Are Clinical Features and Severity Vital While Deciding the Treatment in Sleep Apnea Syndrome?

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Clin Exp Otorhinolaryngol. 2016;9(2):182-182
Publication date (electronic) : 2016 April 19
doi :
1Department of Chest Diseases, Elbistan State Hospital, Kahramanmaraş, Turkey
2Department of Otorhinolaryngology, Elbistan State Hospital, Kahramanmaraş, Turkey
3Department of Physical and Rehabilitation Medicine, Elbistan State Hospital, Kahramanmaraş, Turkey
Corresponding author: Ahmet Cemal Pazarlı, Departments of Chest Diseases, Elbistan State Hospital, Karaelbistan, 46300, Kahramanmaraş, Turkey Tel: +90-344-413-8001, Fax: +90-344-413-8008, E-mail:
Received 2015 December 27; Accepted 2016 April 6.

To the editor:

We have taken great interest in the recently published article entitled “Five-Year Subjective Outcomes of Obstructive Sleep Apnea Surgery: A Multi-Institutional Study’’ by Choi et al. [1]. Authors have studied, five-year subjective outcomes of obstructive sleep apnea surgery. However, we have some drawbacks for the aforementioned article.

First, the text lacks of the clinical and demographical features of the subjects. The authors had better clarify how they evaluated the patients? Did they perform sleep endoscopy? Which patients did receive surgical treatment or positive airway pressure? Which patients were included in the control group? We believe that this item is vital as regards the clinical relevance of this study because the readers could understand the groups clearly and comment for their clinical experience. Second, the authors did not classify the patients with respect to the severity (mild, moderate, or severe) of sleep apnea syndrome. Severity of the sleep apnea syndrome should be indisputable considered for the treatment [2]. Again, this item would be indicative for the clinicians who read this article while deciding the treatment options. Third, it is obvious that surgical or positive airway pressure treatment in sleep apnea patients would reduce the symptoms compared to nontreated patients with sleep apnea [2]. Therefore, we believe that groups had better be compared with a healthy control group. Last but not least, the patients had better be reevaluated by polysomnography tests for the clinical follow-up rather than a telephone questionnaire.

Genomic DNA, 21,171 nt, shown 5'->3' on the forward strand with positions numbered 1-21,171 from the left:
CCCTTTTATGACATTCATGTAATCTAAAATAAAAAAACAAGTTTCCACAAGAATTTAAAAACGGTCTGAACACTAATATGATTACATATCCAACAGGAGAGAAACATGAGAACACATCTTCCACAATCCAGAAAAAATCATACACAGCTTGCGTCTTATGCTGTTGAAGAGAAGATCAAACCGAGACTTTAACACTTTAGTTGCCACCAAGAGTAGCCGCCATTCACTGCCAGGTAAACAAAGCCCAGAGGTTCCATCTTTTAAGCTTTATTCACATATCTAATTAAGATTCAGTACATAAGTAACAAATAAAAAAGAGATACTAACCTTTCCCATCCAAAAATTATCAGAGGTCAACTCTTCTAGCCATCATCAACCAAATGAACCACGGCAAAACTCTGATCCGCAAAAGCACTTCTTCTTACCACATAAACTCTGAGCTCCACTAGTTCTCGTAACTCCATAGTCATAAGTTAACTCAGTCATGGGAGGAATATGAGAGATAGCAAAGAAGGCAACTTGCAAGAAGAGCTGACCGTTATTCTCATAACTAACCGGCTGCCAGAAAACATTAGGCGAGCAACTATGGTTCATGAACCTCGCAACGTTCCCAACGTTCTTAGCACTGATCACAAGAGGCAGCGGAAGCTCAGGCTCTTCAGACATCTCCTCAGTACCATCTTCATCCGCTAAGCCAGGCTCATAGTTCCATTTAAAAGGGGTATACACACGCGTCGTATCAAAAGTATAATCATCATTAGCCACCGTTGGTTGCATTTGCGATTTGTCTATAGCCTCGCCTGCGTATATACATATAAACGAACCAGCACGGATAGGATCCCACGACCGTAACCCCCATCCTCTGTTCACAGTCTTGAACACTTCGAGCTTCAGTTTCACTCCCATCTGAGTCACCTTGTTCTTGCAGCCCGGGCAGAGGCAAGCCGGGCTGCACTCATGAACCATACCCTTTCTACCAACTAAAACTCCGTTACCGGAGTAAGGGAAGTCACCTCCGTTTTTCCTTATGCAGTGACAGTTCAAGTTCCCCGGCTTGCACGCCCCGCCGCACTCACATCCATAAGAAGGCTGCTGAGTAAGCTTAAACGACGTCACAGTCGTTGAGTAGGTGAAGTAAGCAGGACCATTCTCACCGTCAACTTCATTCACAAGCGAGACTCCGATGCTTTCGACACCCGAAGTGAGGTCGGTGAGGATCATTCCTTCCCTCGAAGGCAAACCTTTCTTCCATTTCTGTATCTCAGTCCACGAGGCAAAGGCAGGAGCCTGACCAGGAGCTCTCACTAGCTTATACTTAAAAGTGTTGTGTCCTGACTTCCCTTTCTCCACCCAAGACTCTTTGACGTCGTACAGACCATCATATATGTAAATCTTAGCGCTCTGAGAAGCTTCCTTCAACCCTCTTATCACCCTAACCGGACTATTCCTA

No potential conflict of interest relevant to this article was reported.


1. Choi JH, Lee SH, Cho JH, Kim SW, Cho KS, Koo SK, et al. Five-year subjective outcomes of obstructive sleep apnea surgery: a multi-institutional study. Clin Exp Otorhinolaryngol 2015;Dec. 8(4):370–5.
2. Stansbury RC, Strollo PJ. Clinical manifestations of sleep apnea. J Thorac Dis 2015;Sep. 7(9):E298–310.

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